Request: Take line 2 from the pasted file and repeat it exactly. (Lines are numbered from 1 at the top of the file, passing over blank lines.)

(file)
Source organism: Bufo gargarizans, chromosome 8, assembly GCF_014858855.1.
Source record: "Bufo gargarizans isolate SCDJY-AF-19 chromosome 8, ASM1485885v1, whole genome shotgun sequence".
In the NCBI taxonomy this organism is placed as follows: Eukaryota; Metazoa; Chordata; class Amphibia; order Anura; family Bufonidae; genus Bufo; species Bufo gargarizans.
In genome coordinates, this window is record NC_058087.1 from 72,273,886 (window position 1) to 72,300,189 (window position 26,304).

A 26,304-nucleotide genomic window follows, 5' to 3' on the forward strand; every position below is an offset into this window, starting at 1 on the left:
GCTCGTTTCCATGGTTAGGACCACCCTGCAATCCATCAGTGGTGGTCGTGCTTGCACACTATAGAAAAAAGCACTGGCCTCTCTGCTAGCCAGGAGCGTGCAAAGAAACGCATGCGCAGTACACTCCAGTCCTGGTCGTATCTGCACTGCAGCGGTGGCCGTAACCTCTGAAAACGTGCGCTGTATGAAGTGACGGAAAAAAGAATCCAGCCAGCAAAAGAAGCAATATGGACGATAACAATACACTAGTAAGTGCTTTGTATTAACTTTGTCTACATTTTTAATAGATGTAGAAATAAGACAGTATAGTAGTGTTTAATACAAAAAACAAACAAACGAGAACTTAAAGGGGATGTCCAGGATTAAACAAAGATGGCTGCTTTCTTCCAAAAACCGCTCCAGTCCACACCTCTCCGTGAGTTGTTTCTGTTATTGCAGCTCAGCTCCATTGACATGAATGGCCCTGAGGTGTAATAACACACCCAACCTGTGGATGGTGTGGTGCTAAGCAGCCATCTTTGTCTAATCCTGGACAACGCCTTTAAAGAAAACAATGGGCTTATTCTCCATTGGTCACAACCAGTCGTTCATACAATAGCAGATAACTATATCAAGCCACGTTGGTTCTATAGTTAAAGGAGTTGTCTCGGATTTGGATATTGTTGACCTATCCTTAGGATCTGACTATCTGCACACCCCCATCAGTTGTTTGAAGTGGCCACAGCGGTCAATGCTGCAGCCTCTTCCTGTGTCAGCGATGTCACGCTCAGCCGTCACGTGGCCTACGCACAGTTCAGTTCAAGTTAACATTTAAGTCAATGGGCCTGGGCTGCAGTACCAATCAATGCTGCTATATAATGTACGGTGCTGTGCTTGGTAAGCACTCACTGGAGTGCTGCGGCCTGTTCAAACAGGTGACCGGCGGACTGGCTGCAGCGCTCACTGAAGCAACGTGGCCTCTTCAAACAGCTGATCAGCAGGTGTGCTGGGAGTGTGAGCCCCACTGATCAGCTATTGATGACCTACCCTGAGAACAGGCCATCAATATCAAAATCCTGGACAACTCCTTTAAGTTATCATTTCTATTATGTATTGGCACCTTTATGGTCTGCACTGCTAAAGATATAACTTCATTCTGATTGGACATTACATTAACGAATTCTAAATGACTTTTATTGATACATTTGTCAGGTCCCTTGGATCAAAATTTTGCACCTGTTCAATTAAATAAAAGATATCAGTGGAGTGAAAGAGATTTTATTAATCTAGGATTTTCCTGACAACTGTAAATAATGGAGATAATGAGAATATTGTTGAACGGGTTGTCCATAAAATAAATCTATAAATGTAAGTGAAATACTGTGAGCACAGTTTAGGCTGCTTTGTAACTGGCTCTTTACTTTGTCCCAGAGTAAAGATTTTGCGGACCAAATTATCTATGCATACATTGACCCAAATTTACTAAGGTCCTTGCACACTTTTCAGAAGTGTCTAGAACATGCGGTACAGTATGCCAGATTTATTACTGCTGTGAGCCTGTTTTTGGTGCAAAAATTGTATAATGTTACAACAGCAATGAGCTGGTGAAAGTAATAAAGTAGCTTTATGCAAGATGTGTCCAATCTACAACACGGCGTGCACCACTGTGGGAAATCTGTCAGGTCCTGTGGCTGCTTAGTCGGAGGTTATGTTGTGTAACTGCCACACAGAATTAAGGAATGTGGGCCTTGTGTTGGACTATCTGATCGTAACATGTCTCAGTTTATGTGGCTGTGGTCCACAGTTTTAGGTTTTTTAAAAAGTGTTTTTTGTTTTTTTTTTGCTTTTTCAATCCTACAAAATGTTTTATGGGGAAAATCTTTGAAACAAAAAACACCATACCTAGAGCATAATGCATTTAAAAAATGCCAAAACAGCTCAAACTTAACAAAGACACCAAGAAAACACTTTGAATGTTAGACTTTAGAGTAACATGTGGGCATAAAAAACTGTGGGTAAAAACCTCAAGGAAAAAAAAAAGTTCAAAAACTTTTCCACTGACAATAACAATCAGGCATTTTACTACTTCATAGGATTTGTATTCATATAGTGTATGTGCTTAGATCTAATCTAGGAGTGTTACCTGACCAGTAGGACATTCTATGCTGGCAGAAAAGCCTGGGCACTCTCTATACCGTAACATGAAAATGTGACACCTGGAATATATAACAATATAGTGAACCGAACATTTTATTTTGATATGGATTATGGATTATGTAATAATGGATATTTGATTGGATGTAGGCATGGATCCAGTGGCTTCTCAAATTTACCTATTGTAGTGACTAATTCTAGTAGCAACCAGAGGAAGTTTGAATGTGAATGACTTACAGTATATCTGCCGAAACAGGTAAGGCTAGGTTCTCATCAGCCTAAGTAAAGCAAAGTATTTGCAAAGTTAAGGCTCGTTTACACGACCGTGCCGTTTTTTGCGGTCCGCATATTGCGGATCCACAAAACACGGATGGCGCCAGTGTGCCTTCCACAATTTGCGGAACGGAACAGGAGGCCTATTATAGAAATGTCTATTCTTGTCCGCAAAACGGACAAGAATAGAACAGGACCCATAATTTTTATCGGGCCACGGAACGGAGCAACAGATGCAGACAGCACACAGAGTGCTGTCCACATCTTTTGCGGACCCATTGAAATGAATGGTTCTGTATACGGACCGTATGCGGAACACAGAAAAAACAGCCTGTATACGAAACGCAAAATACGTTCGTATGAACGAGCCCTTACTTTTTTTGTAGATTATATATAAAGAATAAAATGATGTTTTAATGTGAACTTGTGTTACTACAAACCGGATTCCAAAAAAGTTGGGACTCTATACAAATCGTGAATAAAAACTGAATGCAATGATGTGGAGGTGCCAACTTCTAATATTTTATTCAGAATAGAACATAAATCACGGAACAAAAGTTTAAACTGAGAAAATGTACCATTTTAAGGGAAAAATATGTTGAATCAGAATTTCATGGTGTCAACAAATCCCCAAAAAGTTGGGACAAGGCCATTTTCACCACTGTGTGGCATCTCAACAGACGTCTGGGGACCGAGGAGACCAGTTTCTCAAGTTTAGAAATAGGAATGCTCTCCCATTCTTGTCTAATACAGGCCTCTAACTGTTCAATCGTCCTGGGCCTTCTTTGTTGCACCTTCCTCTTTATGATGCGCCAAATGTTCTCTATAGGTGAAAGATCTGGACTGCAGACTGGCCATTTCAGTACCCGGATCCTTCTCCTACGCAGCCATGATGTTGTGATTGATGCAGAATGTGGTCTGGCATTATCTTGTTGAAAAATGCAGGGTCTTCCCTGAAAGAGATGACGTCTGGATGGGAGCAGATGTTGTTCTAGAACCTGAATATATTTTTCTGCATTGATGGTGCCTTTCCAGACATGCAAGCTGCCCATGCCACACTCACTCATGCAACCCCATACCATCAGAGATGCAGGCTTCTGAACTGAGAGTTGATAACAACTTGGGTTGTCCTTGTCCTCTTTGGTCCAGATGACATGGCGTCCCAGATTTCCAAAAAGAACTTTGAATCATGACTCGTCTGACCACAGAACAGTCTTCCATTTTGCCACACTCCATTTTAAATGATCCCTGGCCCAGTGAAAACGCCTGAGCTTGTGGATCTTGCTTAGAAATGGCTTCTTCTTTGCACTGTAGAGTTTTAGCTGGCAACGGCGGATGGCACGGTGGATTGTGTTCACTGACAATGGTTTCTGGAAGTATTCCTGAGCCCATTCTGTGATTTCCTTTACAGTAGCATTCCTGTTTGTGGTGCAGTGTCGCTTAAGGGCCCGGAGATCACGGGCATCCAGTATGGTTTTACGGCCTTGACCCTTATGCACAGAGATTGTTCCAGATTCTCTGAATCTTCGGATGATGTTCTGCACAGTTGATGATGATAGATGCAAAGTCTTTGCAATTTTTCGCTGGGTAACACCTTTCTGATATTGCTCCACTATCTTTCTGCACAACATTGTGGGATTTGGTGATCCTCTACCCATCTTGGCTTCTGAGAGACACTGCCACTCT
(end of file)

Source record: "Bufo gargarizans isolate SCDJY-AF-19 chromosome 8, ASM1485885v1, whole genome shotgun sequence".